Burgess’ Peter delighted children with the tricks he played on his friends, such as persuading Johnny Chuck to jump on a log which turned out to be a furious Reddy Fox. His schemes often backfired, resulting in gentle morality tales. Beers describes the lovable rabbit as “exactly what we would hope for in a friend—someone who is not perfect, who makes mistakes, but who knows how to be loyal.”
Unlike Potter, Burgess was insistent that Peter display genuine rabbit-like behavior. “Beatrix Potter showed her Peter and animal characters doing things like playing with balloons and wagons,” explains Nancy Titcomb, founder of the Thornton W. Burgess Society. “Burgess’ Peter, though, was a natural rabbit. Burgess always made sure that he was teaching children true facts about nature and the natural world.” Christie Palmer Lowrance, Burgess’ 2013 biographer, puts it this way:
“Peter’s creator strongly believed that nature and wild animals were the educational tools that children could learn best from. … Peter interacted constantly with other wildlife characters from birds and amphibians to mammals and arachnids in a credibly depicted ecosystem. He and his friends were presumably quite unfamiliar with hot chamomile tea.”
In addition to the popularity of the Peter rabbits that Potter and Burgess each created at age 36, and their early love of nature, the authors’ lives followed other parallels: both grew up with little exposure to other children, Potter spending much time with her governess and Burgess with his mother; both battled illness in their twenties, Potter suffering from the “odious low spirits” of depression and Burgess from malaria; and both transcended their storyteller roles to emerge as serious environmentalists, Potter’s efforts resulting in the conservation of one quarter of England’s Lake District in perpetuity as farmland, and Burgess’ in the preservation of millions of acres across the U.S. as bird sanctuaries.
It was Burgess’ newspaper stories on Mrs. Quack the Mallard Duck and the perils of hunting that contributed to the passage of the still-viable Migratory Bird Treaty Act of 1918 between the U.S. and Canada. “Burgess’ obvious passion for wildlife in literature and real life made him a mentor and strong influence on a generation of New England conservationists,” says Mark Madison, historian for the U.S. Fish and Wildlife Service. “The treaty has been the primary tool to protect native birds that migrate, [including] iconic protected species such as the snowy egret, sandhill cranes and numerous migratory waterfowl.” Fittingly, Burgess’ efforts garnered the Gold Medal of the New York Zoological Society’s Wildlife Protection Fund.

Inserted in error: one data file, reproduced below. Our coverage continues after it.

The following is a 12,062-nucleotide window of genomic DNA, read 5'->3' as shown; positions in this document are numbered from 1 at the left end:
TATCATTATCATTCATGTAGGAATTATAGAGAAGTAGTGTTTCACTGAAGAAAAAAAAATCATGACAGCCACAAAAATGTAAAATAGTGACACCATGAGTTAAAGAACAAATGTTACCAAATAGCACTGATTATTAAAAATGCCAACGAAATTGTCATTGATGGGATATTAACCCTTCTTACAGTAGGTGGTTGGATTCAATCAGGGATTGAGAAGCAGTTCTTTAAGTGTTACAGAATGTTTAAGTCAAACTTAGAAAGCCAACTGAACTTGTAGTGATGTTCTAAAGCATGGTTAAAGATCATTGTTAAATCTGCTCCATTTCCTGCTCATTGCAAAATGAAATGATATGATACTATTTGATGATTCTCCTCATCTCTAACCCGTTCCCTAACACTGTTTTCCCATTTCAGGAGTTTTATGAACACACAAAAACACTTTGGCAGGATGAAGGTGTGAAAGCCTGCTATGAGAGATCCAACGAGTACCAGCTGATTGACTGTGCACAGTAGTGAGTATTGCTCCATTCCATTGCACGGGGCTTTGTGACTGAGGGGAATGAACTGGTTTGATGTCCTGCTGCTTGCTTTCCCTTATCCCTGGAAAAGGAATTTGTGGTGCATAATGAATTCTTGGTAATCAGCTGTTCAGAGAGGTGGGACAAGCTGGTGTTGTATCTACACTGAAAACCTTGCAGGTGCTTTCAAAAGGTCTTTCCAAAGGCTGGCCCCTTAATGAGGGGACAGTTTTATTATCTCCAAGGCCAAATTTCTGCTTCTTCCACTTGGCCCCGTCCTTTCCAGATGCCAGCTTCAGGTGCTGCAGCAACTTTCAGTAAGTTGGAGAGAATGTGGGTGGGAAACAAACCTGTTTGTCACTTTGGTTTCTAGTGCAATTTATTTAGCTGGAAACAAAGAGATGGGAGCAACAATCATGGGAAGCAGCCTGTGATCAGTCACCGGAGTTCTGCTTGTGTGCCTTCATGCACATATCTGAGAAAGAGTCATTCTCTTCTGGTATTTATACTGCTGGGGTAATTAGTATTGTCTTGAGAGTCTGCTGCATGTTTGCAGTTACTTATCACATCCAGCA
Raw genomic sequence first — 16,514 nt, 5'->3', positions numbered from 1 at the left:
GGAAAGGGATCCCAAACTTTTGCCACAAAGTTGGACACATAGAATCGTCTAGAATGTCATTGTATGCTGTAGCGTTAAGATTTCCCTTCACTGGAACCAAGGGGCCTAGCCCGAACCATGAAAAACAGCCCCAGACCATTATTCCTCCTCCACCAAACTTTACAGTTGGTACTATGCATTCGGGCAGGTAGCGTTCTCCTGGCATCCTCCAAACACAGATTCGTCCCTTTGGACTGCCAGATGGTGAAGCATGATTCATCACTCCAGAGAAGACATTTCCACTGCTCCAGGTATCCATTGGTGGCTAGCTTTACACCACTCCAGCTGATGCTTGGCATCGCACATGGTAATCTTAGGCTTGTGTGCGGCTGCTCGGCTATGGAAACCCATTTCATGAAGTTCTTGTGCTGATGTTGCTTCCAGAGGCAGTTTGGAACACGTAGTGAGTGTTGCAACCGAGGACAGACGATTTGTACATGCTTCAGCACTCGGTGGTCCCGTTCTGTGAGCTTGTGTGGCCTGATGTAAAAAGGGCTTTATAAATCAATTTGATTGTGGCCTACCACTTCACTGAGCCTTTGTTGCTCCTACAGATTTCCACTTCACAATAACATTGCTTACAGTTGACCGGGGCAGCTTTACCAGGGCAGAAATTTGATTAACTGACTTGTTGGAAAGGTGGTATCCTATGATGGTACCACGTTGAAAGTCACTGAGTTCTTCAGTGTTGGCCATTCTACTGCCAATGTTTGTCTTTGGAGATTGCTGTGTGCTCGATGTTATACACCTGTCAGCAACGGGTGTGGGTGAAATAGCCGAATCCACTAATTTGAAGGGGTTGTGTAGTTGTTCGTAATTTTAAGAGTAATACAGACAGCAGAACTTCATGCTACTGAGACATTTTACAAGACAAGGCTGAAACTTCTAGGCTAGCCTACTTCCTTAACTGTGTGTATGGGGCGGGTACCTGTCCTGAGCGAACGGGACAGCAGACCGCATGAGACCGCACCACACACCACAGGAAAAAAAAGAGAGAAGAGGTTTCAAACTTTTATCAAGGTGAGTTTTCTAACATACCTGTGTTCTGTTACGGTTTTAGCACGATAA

As for the dual Peter rabbits, Burgess was candid in acknowledging that he had borrowed the name from Potter’s well-known character. (He was not alone: British children’s writer Ernest Arias also had a Peter Rabbit in his book “The Treasure Seekers.”) Burgess, in his later stories, used the name “Peter Rabbit” interchangeably with “Peter Cottontail,” perhaps to squelch any controversy. But his conscience was clear on the topic. In his autobiography, he explains:
“When I began writing stories for my own small boy, a rabbit was already Peter and there was no changing the name. I like to think that Miss Potter gave Peter a name known the world over, while I, with Mr. Cady’s [Burgess’ illustrator] help, perhaps made him a character.”
Although notoriously prickly, Potter was publicly reticent on the matter, especially since her publishers had neglected to copyright her “Tale of Peter Rabbit” in the U.S., where pirated copies flourished. In a 1917 letter, she did refer to her imitators with seeming resignation, acknowledging, “All rabbits are called Peter, now.”
It was apparently a gentler age that better tolerated peaceful coexistence. “Children’s literature was in its infancy, and ‘borrowing’ was a more common practice,” explains Lowrance.
In 1931, Burgess’ publisher even felt comfortable sending a set of Burgess’ stories straight into the heart of Potter territory, to London’s Buckingham Palace. It was proof that the two Peters could coexist amicably when the Duchess of York—without a hint of rancor—reached out to Burgess, thanking him for his kind gift to 5-year-old Princess Elizabeth.
And so it might stand as the ultimate tribute to Thornton Burgess that the reigning queen of England was once entertained by America’s Peter Rabbit.
Visitors to the Green Briar Nature Center in Sandwich (recently merged with the Cape Cod Museum of Natural History) can view the live Peter Rabbit in residence there, as well as other engaging critters.
Diane Speare Triant is a nonfiction writer and summer resident of West Hyannis Port.